Rule of justice
It’s mind-boggling how some people are depicting Gloria Macapagal-Arroyo as the object of the most violent oppression.
I never heard these levels of remonstration when Brig. Gen. Francisco Gudani and Col. Alexander Balutan were jailed for testifying against Arroyo. I never heard these levels of protest when Jun Lozada was kidnapped for daring to speak out against unmoderated greed. I never heard these levels of vituperation when the political activists were massacred in the name of fighting insurgency.
I agree completely: Government should observe due process as steadfastly, resolutely and matuwid-ly as it means to run Arroyo to the ground. I have said so again and again: The only way to keep Arroyo here is to charge her, preferably for stealing the presidency in 2004, which is the original sin, and not for 2007, which is merely derivative. Government may not do that by invoking a law she herself passed to prevent her enemies from leaving the country. That is a tyrannical law, one that has no place in a democracy, indeed one that has no place in a government vowing to hew to the straight and narrow, vowing to be the opposite of the past. You cannot reverse tyranny by the ways of tyranny, you can only do so by the ways of decency.
I am glad in this respect that the government has gone ahead and charged Arroyo with electoral fraud, however that seems a little rushed.
Yet having said that, where did the government err egregiously in point of law or decency in preventing the former first couple from hightailing it a couple of weeks ago?
Why should P-Noy bow to the wishes of the Supreme Court without challenge? For that matter, why should the people of this country submit to the wisdom of the Supreme Court without question, when at the very least it is headed by someone who should never have been a chief justice, who should have resigned long ago out of basic decency, and who should have inhibited himself out of fundamental justice from rendering judgment on the one person he owes his life to?
When at the very most the Supreme Court harbors justices who should never have been justices, who should have been deeply ashamed of themselves for championing plagiarism and reinventing finality, who should have resigned long ago for being an outrage to the true, the good, the beautiful, especially the beautiful?
As shown subsequently, which only proved how Renato Corona could not have been acting objectively on the matter, his mouthpiece, Jose Midas Marquez, would distort the Court’s position on the TRO by claiming it was binding, although the Arroyos had not complied with one of the basic conditions for leaving the country.
Where was the fault on government’s part? By all the ways of law and justice, P-Noy had right of say. By all the ways of heaven and earth, P-Noy had right of way.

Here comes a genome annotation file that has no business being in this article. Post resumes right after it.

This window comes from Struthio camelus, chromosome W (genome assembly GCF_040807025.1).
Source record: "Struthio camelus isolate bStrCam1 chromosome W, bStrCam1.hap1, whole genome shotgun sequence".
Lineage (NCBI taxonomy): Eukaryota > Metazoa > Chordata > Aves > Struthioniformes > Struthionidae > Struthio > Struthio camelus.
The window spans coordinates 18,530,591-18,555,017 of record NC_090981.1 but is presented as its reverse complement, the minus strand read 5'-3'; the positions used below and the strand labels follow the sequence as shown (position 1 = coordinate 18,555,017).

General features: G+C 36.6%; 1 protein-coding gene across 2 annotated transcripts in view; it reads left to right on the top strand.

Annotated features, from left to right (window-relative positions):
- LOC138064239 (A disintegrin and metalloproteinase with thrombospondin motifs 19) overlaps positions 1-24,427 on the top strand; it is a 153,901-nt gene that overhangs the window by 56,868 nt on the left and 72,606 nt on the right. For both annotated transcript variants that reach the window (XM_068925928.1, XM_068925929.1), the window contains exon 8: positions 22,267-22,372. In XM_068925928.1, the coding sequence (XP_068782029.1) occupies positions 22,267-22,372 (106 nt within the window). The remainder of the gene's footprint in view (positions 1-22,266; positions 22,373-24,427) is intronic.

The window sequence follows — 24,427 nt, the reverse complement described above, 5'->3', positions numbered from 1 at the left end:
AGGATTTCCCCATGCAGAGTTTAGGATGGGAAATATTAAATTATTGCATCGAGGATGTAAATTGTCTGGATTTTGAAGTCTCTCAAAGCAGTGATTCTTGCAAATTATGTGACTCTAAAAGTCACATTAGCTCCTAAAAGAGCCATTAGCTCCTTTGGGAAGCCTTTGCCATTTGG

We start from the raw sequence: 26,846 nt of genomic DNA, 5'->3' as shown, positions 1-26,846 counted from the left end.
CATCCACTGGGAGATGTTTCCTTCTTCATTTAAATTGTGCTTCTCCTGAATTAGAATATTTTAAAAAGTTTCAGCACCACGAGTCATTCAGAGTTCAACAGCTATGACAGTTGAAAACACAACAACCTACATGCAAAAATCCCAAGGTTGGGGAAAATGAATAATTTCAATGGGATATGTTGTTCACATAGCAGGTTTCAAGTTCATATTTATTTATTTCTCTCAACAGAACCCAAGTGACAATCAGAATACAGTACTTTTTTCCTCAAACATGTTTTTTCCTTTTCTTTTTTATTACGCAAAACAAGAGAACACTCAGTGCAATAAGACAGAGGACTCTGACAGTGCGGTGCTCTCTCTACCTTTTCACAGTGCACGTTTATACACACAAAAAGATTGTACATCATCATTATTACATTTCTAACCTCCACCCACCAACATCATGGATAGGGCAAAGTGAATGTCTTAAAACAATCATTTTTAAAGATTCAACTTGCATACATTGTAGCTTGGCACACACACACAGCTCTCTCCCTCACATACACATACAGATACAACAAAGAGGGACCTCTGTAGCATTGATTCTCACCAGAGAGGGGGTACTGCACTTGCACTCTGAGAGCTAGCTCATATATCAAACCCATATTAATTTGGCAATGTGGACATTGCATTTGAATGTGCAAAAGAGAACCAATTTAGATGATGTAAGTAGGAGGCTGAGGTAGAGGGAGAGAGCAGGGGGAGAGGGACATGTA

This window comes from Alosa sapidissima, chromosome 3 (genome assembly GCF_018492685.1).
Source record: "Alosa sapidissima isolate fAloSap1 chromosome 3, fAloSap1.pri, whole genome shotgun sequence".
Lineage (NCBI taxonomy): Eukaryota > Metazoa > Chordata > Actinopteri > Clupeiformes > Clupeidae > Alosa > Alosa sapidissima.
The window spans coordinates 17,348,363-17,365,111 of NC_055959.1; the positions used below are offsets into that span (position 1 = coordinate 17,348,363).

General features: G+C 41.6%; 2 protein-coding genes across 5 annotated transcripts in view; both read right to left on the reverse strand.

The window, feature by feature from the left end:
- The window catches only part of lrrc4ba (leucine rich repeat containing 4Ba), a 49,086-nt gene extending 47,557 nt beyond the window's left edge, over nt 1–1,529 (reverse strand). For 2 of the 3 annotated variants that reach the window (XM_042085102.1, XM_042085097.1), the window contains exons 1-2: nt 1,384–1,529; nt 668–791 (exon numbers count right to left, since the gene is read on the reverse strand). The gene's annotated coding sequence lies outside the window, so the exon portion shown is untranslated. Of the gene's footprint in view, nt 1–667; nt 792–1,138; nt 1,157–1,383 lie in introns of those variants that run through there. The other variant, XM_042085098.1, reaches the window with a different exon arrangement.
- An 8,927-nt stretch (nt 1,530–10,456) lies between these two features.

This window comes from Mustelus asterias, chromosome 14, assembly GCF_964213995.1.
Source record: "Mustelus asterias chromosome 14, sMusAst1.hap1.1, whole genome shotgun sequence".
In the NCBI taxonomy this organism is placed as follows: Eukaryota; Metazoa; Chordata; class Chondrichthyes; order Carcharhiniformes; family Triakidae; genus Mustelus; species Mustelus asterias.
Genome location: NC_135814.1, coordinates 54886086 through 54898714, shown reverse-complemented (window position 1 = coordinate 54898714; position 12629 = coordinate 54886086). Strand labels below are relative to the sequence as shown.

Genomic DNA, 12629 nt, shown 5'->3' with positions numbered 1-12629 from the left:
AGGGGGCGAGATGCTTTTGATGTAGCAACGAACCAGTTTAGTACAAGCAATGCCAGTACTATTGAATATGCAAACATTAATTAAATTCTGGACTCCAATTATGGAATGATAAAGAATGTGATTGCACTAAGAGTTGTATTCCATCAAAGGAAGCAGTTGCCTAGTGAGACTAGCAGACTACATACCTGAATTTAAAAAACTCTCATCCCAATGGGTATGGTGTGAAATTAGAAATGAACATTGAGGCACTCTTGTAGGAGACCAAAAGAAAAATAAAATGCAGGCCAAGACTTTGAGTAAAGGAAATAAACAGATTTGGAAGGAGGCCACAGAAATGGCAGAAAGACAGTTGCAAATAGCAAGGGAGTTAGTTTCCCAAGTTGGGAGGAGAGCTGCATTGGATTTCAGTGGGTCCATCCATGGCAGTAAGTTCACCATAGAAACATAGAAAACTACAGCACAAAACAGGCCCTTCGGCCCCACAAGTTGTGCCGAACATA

But it’s more than that. Far, far more than that.
What in God’s name has happened to our memory? Have we forgotten who Gloria Macapagal-Arroyo is? Have we forgotten what she has done to the country? Have we forgotten the lying, cheating and stealing? Have we forgotten the killings? Have we forgotten how in her time the wicked were rewarded and the righteous punished? Have we forgotten how everything was turned upside down in this country? Have we forgotten how like Midas in reverse, Marquez or not, she turned everything she touched, including freedom, including decency, including human life itself from gold to dross? Have we forgotten the weeping and gnashing of teeth of a people condemned to living hell who thought they would never see the light of day, let alone catch a glimpse of heaven?
The least that P-Noy deserves is appreciation for what he is doing, which is to give a long-suffering people justice, which is to give a much disillusioned people a monumental lesson in crime and punishment. The most that P-Noy deserves is the gratitude of the nation for turning the world back on its feet, for setting free the innocent and jailing the guilty, for making sure by the implacable demonstration of the fate that awaits tyrants that we can truly say, “Never again!” It’s the clearest sign by far that P-Noy means to take the road not taken, and make all the difference. It’s the strongest proof by far that P-Noy means to curb corruption, in the profoundest sense of the word “corruption,” in all the senses of the word “corruption.”
P-Noy’s administration may not possess the smartest lawyers in the world, the kind like Estelito Mendoza who can make the Supreme Court betray duty and obligation to favor Lucio Tan with a mere letter. It does falter now and then, it does fumble time and again. But its heart is in the right place, its head is in the right direction.
We keep talking of the “rule of law” – or the devious do when they want to hide under its skirts – but what do we really mean by that? True enough, you cannot have justice without law. Laws are the roads by which you reach your destination. But even truer, you cannot have law without justice. Roads mean nothing if you don’t know where you are going.
For far too long have the leaders of this country wielded law to thwart justice, propagated law to foment injustice. Ferdinand Marcos especially, Gloria Macapagal-Arroyo especially. It’s time we restored sanity to life. It’s time we gave back moral depth, lofty height, or plain common sense to law. It’s justice that animates laws. It’s justice that unlocks the irresistible force of law. It’s justice that unleashes the hurricane power of law. Not the other way around.
By all means let us abide by the rule of law, steadfastly, resolutely, matuwid-ly. But only in its truest sense, which is to abide by the one thing that defines it: The rule of justice.
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